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The characters of Macbeth and Macduff actually have a number of similarities between them, which mark them out as being separate from Banquo, who is actually presented as a somewhat more sensitive character. Note how Macbeth is introduced in Act I scene 2 before the audience even meets him:
For brave Macbeth--well he deserves that name!--
Disdaining fortune, with his brandished steel
Which smoked with bloody execution...
From the very start of this play the audience associates Macbeth with slightly over-zealous pugnacity, as is shown through this description, coupled with the deal of how he "unseamed" the traitorous Macdonald "from the nave to th'chops." In a similar way, Macduff, although a soldier of honour (and in this sense completely unlike Macbeth), shows his violence through his bloodthirsty pursuit of Macbeth in Act V:
My voice is in my sword, though bloodier villain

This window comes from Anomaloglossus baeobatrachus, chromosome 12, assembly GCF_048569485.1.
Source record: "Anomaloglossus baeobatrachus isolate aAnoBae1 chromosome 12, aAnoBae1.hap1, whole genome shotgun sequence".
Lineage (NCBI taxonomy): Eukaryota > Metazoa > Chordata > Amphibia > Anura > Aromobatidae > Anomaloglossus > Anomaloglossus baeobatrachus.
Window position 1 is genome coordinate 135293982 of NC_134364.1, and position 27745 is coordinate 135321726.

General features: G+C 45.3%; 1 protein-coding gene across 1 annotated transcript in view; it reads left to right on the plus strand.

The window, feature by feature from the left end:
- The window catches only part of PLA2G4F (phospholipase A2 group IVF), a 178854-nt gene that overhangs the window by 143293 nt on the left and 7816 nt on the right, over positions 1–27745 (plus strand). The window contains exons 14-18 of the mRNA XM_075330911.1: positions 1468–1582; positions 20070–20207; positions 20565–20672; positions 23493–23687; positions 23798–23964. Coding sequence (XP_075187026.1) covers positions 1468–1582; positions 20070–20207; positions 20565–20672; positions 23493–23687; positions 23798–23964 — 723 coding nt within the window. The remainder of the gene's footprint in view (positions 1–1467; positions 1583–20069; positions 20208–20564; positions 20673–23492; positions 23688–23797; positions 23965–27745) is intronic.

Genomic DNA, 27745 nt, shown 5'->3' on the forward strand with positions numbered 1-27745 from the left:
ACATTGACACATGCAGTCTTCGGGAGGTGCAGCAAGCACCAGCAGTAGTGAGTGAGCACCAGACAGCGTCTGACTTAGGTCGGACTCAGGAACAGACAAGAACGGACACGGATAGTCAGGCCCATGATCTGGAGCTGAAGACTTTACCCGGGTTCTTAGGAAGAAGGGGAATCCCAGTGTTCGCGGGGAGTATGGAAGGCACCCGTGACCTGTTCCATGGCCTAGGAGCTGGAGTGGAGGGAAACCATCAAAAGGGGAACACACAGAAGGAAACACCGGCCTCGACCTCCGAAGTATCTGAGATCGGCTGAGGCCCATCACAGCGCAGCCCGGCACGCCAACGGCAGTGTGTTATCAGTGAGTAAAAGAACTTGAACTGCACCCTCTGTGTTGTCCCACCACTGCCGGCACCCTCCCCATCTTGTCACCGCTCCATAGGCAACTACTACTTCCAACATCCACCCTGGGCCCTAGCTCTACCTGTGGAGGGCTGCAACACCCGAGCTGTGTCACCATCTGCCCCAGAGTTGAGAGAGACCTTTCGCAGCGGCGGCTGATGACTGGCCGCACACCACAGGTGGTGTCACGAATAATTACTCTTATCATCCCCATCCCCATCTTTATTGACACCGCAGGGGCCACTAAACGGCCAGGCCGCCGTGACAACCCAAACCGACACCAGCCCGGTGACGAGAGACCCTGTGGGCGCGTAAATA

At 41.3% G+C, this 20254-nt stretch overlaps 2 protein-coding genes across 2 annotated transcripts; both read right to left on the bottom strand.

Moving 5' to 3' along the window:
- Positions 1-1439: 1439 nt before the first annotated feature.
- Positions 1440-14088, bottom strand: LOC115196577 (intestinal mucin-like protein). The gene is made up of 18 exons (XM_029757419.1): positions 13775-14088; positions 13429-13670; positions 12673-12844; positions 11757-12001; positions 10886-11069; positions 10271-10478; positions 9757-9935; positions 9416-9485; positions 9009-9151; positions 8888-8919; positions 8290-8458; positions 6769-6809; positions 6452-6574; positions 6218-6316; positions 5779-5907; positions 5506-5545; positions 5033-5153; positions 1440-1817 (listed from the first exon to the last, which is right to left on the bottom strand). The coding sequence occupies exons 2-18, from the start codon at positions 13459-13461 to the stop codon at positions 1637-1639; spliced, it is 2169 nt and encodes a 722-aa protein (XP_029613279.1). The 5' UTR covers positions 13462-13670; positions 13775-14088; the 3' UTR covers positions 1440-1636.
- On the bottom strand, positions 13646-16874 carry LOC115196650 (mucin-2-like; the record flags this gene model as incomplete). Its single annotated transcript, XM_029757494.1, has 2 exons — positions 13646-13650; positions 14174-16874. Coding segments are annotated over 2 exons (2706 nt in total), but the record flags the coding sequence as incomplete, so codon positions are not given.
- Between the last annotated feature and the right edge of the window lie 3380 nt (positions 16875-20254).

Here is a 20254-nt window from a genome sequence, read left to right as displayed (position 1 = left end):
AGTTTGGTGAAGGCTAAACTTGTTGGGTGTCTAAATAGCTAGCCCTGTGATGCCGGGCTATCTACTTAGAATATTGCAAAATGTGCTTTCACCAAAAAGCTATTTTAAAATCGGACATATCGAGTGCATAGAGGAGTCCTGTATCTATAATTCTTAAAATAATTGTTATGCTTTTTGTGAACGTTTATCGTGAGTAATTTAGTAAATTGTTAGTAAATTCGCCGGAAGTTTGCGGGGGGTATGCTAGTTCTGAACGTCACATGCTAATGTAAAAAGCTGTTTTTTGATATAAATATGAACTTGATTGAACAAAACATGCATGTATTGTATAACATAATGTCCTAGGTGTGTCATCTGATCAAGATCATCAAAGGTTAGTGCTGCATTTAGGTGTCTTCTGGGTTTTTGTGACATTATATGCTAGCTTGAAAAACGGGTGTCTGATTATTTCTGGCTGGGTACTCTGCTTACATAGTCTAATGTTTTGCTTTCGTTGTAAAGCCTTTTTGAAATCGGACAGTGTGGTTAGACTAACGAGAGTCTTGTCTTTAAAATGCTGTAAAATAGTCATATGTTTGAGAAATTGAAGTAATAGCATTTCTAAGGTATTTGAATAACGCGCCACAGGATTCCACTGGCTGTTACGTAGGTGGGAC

Than terms can give thee out.
The audience is shown that Macduff is consumed with his desire for revenge and willing to commit murder in order to achieve that goal, which strikes an interesting similarity between his character and Macbeth's character. Banquo, however, is shown to be of a very different ilk. He is shown to be different from Macbeth in the way he responds to the witches as shown in Act I scene 3. He, rather than act on his suspicions of Macbeth's treachery like Macduff, resolves to quietly flee and escape. He is presented as rather a weak character compared to the machinations of Macbeth and the strident zealous desire for revenge of Macduff.
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